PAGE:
ap physics 1
👉 AP Physics Essentials
👟 Unit 1 - Kinematics
1.1Position, Velocity, and Acceleration
🌀 Unit 2 - Dynamics
2.5Newton's Third Law and Free-Body Diagrams
🚀 Unit 3 - Circular Motion
3.0Unit 3 Overview: Circular Motion and Gravitation
3.3Gravitational and Electric Forces
3.4Gravitational Field/Acceleration Due to Gravity on Different Planets
3.5Inertial vs. Gravitational Mass
3.7Free-Body Diagrams for Objects in Uniform Circular Motion
⚡️ Unit 4 - Energy
4.1Open and Closed Systems: Energy
4.2Work and Mechanical Energy
⛳️ Unit 5 - Momentum
🎸 Unit 6 - Simple Harmonic Motion
6.1Period of Simple Harmonic Oscillators
🎡 Unit 7 - Torque & Rotational Motion
7.2Torque and Angular Acceleration
7.3Angular Momentum and Torque
💡 Unit 8 - Electric Charges & Electric Force
8.0Unit 8 Overview: Electric Charge and Electric Force
8.1Conservation of Charge
🔋 Unit 9 - DC Circuits
9.1Definition of a Circuit
9.3Ohm’s Law, Kirchhoff’s Loop Rule (Resistors in Series and Parallel)
🔊 Unit 10 - Mechanical Waves & Sound
10.1Properties of Waves
10.3Interference and Superposition (Waves in Tubes and on Strings)
✍️ Free Response Questions (FRQs)
Quantitative / Qualitative Translation
⏱️ 2 min read
June 8, 2020
A vector field gives, as a function of position (and perhaps time), the value of a physical quantity that is described by a vector.
Key Concept: Vector Field - the assignment of a vector to each point in a portion of space. A vector field can be visualized as a collection of arrows with a given magnitude and direction, each attached to a point in the plane.
Image courtesy of Open University.
As shown in the image above, a vector field can represent circular motion. From this vector field depiction, we can go into more depth of the specific components of uniform circular motion.
Key Concept: Uniform Circular Motion - the motion of an object in a circle at a constant speed that is accelerating due to a change in direction. In UCM there are four typical forces you will deal with: Tension, Friction, Gravity, and Normal. These forces are the cause of centripetal force.
Image courtesy of Quizlet.
From this diagram, we can see in uniform circular motion centripetal acceleration is constant and always pointed towards the center, or center-seeking. Similarly, the centripetal force always points towards the center. However, velocity is tangent from the center; therefore, it is not considered in the net force. All forces pointing towards the center of the circle are positive (+) and all forces pointing away from the center of the circle are negative (-). Anything that doesn’t point away from or towards the circle’s center isn’t considered in the net force.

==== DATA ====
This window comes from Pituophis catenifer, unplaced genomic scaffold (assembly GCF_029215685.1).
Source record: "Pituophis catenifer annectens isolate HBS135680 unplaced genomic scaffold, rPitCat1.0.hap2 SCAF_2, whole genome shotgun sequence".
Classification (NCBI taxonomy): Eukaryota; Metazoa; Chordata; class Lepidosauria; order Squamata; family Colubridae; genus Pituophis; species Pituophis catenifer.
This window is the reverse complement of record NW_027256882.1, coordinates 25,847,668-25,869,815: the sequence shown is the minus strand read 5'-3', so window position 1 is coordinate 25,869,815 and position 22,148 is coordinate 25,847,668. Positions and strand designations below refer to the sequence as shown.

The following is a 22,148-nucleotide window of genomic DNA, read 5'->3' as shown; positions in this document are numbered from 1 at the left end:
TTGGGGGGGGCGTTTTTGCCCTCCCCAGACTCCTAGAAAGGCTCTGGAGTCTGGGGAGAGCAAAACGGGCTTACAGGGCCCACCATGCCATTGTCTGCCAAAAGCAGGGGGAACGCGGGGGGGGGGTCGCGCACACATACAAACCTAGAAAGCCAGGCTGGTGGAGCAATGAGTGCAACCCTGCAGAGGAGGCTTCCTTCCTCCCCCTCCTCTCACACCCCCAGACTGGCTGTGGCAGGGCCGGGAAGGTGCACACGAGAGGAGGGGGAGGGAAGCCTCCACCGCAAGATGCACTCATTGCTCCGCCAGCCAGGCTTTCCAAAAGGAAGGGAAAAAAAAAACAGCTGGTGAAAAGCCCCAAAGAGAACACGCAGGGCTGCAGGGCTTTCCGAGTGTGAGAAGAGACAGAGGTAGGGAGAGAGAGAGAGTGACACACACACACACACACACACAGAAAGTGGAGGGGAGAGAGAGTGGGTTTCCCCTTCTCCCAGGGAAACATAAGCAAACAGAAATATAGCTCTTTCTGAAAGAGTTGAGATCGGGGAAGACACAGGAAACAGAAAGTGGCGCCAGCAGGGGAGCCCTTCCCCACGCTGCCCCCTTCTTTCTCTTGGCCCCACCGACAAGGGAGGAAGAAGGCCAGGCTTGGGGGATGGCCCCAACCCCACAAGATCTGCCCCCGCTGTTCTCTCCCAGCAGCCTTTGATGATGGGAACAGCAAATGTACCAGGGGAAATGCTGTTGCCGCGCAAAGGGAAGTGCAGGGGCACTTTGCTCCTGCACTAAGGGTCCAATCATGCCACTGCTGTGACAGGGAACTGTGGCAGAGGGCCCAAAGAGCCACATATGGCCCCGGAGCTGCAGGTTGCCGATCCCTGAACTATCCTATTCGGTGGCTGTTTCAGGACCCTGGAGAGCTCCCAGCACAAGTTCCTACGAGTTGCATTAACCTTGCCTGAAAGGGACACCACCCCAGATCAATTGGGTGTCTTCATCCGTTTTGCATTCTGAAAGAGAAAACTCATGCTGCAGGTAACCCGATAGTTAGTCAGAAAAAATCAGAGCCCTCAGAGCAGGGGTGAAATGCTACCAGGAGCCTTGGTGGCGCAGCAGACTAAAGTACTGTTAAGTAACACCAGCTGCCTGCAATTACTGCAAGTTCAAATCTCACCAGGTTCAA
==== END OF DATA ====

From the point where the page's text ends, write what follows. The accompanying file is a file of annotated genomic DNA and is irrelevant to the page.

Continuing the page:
Key Concept: Centrifugal - moving or tending to move away from a center.
Key Concept: Centripetal - moving or tending to move toward a center.
Key Concept: Centripetal Force - a force that acts on a body moving in a circular path and is directed toward the center around which the body is moving.
Equation: Fc = mv^2/r, where Fc is Centripetal Force in Newtons, m is mass in kilograms, v is the velocity in m/s, and r is the radius in meters.
A common misconception with centripetal force is that it is a new force when, in actuality, it is the net force inward and should be treated as such. To prove this concept, let’s dive into how the equation for centripetal force is derived: Newton’s second law gives us the equation F =ma, which can also be adapted for net force. Acceleration in a uniform circular motion is given as a = v^2/r, so Centripetal Force is simply mass x v^2/r or mv^2/r. Remember to not include centripetal force on any free-body diagrams because it is not a force, but rather the net force.
🎥Watch: AP Physics 1 - Unit 3 Streams
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